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Research Questions

  1. What are key features of the current accession medical screening systems?
  2. What do stakeholders consider to be challenges of these two systems?
  3. What efforts have been considered or made to improve these systems?
  4. What are options for changing the business models of the current systems, and what are potential trade-offs of those options?
  5. What are key considerations for conducting one or more pilot programs to test options for changing the business models of the current systems?

Responsibility for medically screening enlisted and officer applicants for the armed forces falls on two Department of Defense (DoD) organizations: the U.S. Military Entrance Processing Command (USMEPCOM), which screens mainly enlisted applicants at military entrance processing stations (MEPS) throughout the country; and the Department of Defense Medical Examination Review Board (DoDMERB), which contracts with civilian health care providers to screen officer applicants. Given the inconsistencies and inefficiencies of the two systems, the project team was tasked with exploring how best to reform the medical screening process. After conducting interviews, focus groups, and a workshop with key stakeholders; reviewing documentation on current policies and practices; and examining prior DoD efforts at improvement, the team developed three main courses of action (COAs) to reform the business models used for accession medical screening, considered the potential feasibility of implementing each COA, and identified the COA for a hybrid model of the two systems as presenting the least amount of risk while allowing for simultaneous testing of enlisted and officer applicants across the two systems. Because of the potential for major impacts of implementing the hybrid model COA, the team recommended that DoD conduct a pilot program involving a randomized control trial at four experimental sites in the United States. The program incorporates strategic elements of an accession medical screening system (regardless of business model) described by stakeholders, as well as findings from analyses of organizational and geographic-based features using a RAND-developed geographic information system tool.

Key Findings

Stakeholders identified challenges with the current systems:

  • Lack of consistency across MEPS sites and the time required to visit a MEPS for screening are key concerns about the USMEPCOM system.
  • Uncertain quality of reports from civilian providers is a main concern about the DoDMERB system.

Each of the three COAs for reforming the business models of the two systems could have major impacts:

  • A high outsource COA that puts all medical screening under DoDMERB would significantly affect USMEPCOM (as its medical screening function would drop significantly) and DoDMERB (which would need to significantly increase capacity for an influx of enlisted applicants).
  • A low outsource COA that puts all medical screening under USMEPCOM would not have a major impact on USMEPCOM given the size of its current mission, but it would effectively remove DoDMERB from the accession medical mission.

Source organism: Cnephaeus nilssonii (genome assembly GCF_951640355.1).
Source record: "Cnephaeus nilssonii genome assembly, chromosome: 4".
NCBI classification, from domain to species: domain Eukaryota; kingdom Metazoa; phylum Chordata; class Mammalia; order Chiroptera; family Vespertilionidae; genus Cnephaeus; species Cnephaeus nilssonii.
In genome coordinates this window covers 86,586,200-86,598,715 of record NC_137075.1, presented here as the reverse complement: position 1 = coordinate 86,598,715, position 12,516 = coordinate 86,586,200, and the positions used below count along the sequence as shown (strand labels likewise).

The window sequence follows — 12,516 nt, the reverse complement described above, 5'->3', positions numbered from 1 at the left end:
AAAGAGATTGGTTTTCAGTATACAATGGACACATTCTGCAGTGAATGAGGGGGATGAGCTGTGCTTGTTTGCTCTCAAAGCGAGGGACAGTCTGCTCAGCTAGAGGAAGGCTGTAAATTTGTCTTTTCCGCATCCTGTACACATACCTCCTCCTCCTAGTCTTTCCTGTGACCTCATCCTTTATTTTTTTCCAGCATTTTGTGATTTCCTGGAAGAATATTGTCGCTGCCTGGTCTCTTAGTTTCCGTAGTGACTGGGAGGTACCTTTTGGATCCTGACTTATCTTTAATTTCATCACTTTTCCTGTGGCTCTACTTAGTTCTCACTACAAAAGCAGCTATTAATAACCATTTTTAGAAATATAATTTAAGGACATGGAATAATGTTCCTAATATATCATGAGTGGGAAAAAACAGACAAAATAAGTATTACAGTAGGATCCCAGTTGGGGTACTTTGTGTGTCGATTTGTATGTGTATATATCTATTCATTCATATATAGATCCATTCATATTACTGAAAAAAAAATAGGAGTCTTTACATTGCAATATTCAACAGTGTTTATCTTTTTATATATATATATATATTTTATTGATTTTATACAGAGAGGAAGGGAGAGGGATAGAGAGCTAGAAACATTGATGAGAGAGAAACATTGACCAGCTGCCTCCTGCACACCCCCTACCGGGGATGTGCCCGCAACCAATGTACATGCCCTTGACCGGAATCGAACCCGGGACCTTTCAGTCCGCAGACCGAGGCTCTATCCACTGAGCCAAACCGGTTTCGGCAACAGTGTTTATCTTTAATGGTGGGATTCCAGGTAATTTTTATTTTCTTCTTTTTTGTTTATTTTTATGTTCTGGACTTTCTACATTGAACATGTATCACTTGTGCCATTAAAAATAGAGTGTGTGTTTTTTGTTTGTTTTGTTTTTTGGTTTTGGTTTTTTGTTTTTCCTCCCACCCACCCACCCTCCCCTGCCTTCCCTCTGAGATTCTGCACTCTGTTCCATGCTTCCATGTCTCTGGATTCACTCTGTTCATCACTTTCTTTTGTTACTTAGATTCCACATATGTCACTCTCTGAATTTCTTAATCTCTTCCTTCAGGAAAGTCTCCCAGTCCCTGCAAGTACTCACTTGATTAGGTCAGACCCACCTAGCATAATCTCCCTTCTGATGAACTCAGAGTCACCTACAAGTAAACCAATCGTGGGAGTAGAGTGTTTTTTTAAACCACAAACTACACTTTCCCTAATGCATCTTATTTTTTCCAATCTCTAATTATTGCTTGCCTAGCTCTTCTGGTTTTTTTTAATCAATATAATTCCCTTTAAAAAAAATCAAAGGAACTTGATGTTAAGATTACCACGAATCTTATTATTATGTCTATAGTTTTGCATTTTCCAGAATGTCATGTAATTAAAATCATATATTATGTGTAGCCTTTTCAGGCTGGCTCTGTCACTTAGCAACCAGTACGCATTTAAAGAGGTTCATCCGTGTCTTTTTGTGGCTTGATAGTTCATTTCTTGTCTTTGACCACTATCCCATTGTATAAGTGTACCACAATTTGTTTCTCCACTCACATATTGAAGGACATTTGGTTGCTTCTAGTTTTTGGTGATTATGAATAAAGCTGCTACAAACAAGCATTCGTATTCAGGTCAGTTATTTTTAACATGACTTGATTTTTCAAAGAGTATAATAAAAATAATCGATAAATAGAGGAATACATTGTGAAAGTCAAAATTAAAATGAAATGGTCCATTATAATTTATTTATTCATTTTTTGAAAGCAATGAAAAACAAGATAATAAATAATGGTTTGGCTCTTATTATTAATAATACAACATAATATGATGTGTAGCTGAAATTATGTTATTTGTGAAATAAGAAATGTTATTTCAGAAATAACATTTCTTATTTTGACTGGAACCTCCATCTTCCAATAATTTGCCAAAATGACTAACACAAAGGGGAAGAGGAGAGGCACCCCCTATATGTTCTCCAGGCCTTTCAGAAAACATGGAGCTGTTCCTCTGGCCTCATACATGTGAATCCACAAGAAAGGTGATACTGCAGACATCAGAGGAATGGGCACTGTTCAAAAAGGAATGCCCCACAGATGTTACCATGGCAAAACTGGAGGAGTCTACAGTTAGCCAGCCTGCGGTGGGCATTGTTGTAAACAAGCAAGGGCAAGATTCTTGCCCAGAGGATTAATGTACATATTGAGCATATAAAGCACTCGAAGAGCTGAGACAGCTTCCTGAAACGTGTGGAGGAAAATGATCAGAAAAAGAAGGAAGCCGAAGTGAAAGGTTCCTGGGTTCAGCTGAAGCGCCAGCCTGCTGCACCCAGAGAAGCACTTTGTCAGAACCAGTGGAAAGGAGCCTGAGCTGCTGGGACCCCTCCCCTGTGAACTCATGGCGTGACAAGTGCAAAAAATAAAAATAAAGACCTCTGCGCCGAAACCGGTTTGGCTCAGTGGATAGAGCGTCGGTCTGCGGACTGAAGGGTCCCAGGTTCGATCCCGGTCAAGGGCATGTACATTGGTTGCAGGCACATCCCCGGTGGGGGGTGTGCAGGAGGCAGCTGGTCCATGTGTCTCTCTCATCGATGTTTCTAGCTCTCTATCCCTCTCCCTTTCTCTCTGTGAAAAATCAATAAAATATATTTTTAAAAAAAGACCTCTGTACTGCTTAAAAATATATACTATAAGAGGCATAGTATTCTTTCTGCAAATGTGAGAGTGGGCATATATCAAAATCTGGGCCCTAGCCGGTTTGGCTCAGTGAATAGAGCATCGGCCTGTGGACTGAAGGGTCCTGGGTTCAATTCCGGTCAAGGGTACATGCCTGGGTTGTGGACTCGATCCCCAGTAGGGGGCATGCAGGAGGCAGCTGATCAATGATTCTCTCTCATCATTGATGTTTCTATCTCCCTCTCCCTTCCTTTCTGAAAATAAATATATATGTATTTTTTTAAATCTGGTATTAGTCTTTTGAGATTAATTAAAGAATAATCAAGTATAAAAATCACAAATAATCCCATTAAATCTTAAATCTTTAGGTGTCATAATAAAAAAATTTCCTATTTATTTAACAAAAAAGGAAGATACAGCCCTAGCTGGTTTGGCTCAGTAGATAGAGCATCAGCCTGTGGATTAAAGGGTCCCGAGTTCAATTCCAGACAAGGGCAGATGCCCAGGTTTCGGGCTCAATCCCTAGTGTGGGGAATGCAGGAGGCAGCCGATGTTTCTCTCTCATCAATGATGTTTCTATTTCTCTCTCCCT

• The third COA — a hybrid model, in which enlisted and officer applicants can go to DoDMERB or USMEPCOM — would have major impacts on capacity and create new information-sharing requirements.

The third COA is the least risky to adopt:

  • It will not significantly disrupt the organizational structures and staffing of MEPS or DoDMERB.
  • It will allow population cross-flows between systems.
  • It has a template in an existing Marine Corps accession program, although this program may not generalize to other accession sources as it is currently designed.

Recommendations

  • Test the hybrid COA prior to implementation.
  • Use randomized controlled trials at MEPS in four strategic locations (Louisville, Kentucky; Springfield, Massachusetts; San Diego, California; and Cleveland, Ohio).
  • Consider expanding an existing Marine Corps program to other accession sources if the pilot program is too costly.

Table of Contents

  • Chapter One

    Introduction

  • Chapter Two

    Overview of Accession Medical Screening Systems, Their Potential Challenges, and Their Relative Advantages and Disadvantages

  • Chapter Three

    Department of Defense and Service Efforts to Improve Accession Medical Screening Processes

  • Chapter Four

    Courses of Action for Business Model Changes to Accession Medical Screening Systems

  • Chapter Five

    Designing Pilot Programs to Assess Course of Action Outcomes

  • Chapter Six

    Conclusions

  • Appendix A

    Focus Group and Interview Methodology

  • Appendix B

    Design Workshop Methodology

  • Appendix C

    Logic Model for Accession Medical Screening System

  • Appendix D

    Theoretical Background of Cluster Analysis

This research was conducted within the Forces and Resources Policy Center of the RAND National Defense Research Institute (NDRI), a federally funded research and development center sponsored by the Office of the Secretary of Defense, the Joint Staff, the Unified Combatant Commands, the Navy, the Marine Corps, the defense agencies, and the defense Intelligence Community.

This report is part of the RAND Corporation research report series. RAND reports present research findings and objective analysis that address the challenges facing the public and private sectors. All RAND reports undergo rigorous peer review to ensure high standards for research quality and objectivity.

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